I have about a hundred of these to review, so let’s try to do these quickly.
ASTRO CITY #46 (DC, 2017) – “The Day the Music Died,” [W] Kurt Busiek, [A] Brent Anderson. Joke review: I think I read this comic but I can’t remember it at all. When I think of it, all I can recall is a bunch of dark tentacles and eyes. Serious review: So it turns out that the Jazzbaby/Glamorax/etc. character is the incarnation of music, who keeps reincarnating in different forms. But the Oubor stops him from reincarnating and also makes everyone forget about him. And that’s why he’s spent the entire series appealing to the reader for help. This issue finally explains the weird stuff that’s been going on since the beginning of the series, in an innovative and unexpected way, and hopefully sets the stage for an epic battle in issue 50.
SOUTHERN BASTARDS #17 (Image, 2017) – “Gut Check, Part Three,” [W] Jason Aaron, [A] Jason Latour. A good issue, but not a surprising one. The tensions between Coach Boss and Colonel Quick McKlusky continue to escalate, while Roberta Tubb finally starts to intervene.
RAT QUEENS VOL. 2 #5 (Image, 2017) – untitled, [W] Kurtis Wiebe, [A] Owen Gieni. The best part of the issue is the opening sequence, where each of the Rat Queens is reliving her greatest regret, and Betty’s regret is letting Hannah have the last piece of pie. What a perfect Betty moment. She’s my favorite character in this series, if I haven’t said so already. The moment with the cursed talking sword is also pretty funny. I wonder if the wizard dude at the end of the issue is a reference to Vaughn Bode’s Cheech Wizard.
SPY SEAL #1 (Image, 2017) – “The Corten-Steel Phoenix,” [W/A] Rich Tommaso. I hope that the social media controversy over this comic has led to higher sales, because this is an excellent comic. It’s obviously heavily influenced by the French Clear Line style, but is closer in tone to Chaland or Swarte than Hergé. The humor is witty and the art is painstakingly crafted. Also, this comic benefits from Tommaso’s excellent design sense.
SUPER SONS #7 (DC, 2017) – “Planet of the Capes, Part 2,” [W] Peter Tomasi, [A] Jorge Jimenez. Another terrific issue of DC’s most fun comic. The best part is Kory’s interactions with Jon, especially the scene where she pinches his cheek. But this is just a really fun, cute and well-crafted superhero comic overall.
MISFIT CITY #3 (Boom!, 2017) – untitled, Kirsten “Kiwi” Smith & Kurt Lustgarten, (A) Naomi Franquiz. Oddly enough I received two issues of this comic on the same day. This issue was a bit hard to follow because of the delay since issue 2, but this series continues to be an exciting adventure comic.
MISFIT CITY #4 – as above. At the fair, all kinds of weird stuff happens and then it turns out Captain Denby is still alive. I’m glad that this comic, unlike so many other recent Boom! Box and Kaboom series, is not going to end after four issues.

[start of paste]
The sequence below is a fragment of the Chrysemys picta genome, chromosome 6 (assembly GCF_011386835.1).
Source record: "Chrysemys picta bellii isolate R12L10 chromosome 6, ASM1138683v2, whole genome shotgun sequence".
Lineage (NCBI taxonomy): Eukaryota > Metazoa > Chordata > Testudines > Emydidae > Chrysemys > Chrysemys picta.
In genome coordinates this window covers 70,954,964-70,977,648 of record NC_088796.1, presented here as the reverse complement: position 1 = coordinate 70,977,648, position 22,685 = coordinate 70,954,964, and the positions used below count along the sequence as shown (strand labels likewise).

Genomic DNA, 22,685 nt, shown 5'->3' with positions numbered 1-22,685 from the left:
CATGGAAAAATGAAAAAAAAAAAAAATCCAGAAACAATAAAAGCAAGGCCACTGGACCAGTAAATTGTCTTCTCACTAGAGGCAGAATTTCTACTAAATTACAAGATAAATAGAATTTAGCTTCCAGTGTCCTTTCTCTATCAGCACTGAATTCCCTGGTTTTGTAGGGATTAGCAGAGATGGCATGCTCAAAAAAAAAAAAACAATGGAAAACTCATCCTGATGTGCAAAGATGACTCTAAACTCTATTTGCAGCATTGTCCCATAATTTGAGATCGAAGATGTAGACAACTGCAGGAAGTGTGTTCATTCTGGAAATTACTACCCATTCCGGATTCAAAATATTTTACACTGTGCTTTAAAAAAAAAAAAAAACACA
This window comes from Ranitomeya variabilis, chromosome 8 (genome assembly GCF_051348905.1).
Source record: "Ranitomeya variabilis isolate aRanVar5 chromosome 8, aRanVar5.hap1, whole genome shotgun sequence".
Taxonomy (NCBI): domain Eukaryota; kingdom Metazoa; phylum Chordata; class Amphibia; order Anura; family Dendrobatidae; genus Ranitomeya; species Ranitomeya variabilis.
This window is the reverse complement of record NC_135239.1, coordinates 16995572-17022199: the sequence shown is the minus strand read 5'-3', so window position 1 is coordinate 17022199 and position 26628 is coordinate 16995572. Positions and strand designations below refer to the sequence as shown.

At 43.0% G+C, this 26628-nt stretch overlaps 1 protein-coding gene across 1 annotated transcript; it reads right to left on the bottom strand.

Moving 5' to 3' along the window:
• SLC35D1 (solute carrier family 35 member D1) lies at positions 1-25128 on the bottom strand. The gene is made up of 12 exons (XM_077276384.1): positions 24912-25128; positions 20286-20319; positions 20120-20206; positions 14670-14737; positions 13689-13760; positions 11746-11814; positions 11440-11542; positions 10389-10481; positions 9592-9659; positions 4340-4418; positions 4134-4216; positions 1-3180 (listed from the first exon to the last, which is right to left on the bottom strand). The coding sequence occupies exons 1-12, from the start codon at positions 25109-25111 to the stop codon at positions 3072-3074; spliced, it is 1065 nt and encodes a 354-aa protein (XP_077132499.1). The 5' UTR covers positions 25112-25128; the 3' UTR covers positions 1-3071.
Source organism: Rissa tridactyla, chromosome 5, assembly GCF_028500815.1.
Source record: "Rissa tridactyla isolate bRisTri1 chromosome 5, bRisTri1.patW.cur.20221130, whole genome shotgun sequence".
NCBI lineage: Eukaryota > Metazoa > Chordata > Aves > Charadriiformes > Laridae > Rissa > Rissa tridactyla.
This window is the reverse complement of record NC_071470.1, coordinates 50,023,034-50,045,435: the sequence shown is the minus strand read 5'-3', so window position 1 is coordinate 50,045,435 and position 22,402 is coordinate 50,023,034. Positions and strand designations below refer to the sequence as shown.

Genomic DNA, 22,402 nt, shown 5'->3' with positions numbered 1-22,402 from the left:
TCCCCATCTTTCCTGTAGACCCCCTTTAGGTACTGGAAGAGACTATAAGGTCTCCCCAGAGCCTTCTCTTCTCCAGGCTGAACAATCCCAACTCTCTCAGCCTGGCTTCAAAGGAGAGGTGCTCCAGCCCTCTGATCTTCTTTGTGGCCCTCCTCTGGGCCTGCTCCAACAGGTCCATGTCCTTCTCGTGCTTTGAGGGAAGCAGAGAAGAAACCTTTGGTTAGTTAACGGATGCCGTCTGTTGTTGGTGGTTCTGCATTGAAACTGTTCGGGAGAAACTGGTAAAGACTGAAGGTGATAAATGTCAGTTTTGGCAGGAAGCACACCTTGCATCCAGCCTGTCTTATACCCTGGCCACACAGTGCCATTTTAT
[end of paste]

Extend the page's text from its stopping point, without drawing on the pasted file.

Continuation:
SILVER SURFER #13 (Marvel, 2017) – “Timeless,” [W] Dan Slott, [A] Mike Allred. This one was kind of a heartbreaker. Surfer and Dawn try to travel back in time to see Dawn’s dad, but instead they get stuck in the previous universe, where they get married, and Dawn lives to a ripe old age and passes away. I guess it’s a reasonable conclusion, but I mean, Dawn is dead. And even if Norrin got to spend a full life with her, we, the readers, did not, and her death feels very sad and abrupt. I hope this isn’t the end of her story.
BITCH PLANET TRIPLE FEATURE #2 (Image, 2017) – three stories. The stories in this issue are the one about the neck models, the one about self-care, and the one about the biological clock. I think this anthology series may be better than the main title. The best story is probably the second one, which demonstrates the thin line between “self-care” and self-abuse. But the first one, in which a perfect female body is assembled out of the individual body parts of different women, is rather horrifying.
BITCH PLANET TRIPLE FEATURE #3 – as above. The first story is about a police massacre at a gay liberation dance, the second story is about the Family Asset Recovery Agency, and the third one is about a female robot who self-destructs because of the contradictory demands on her. Really that third story sums up this entire series. It’s about how women are forced to follow multiple conflicting demands at the same time, and when they can’t, it’s their fault, not the fault of the men who are imposing those demands. But the other stories are also very chilling. The first one, of course, is a barely fictionalized version of the police murders that occur regularly in real-life America.
On Sunday, August 20, I went to the local Charlotte Comicon. I’m sorry to say this was a very disappointing convention. I had trouble finding anything I really wanted, there were no truly great deals, and no one had any underground comics. I bought a bunch of comics, including three ‘60s Little Archies for $5 each, but I left feeling dissatisfied. I think the problem, as usual, was that my priorities were wrong. I would have had better luck if I had focused on slightly more expensive comics, rather than quarter-box stuff. Here are some of the comics I did buy:
USAGI YOJIMBO #2 (Fantagraphics, 1987) – “Samurai! Part Three & Part Four,” [W/A] Stan Sakai. As a young student of Katsuichi, Usagi attends his first tournament and wins, receiving his own swords as a prize. This story was okay, but nothing great. The “Masked Apple” backup story is notable because of the large number of creators who are namechecked in it.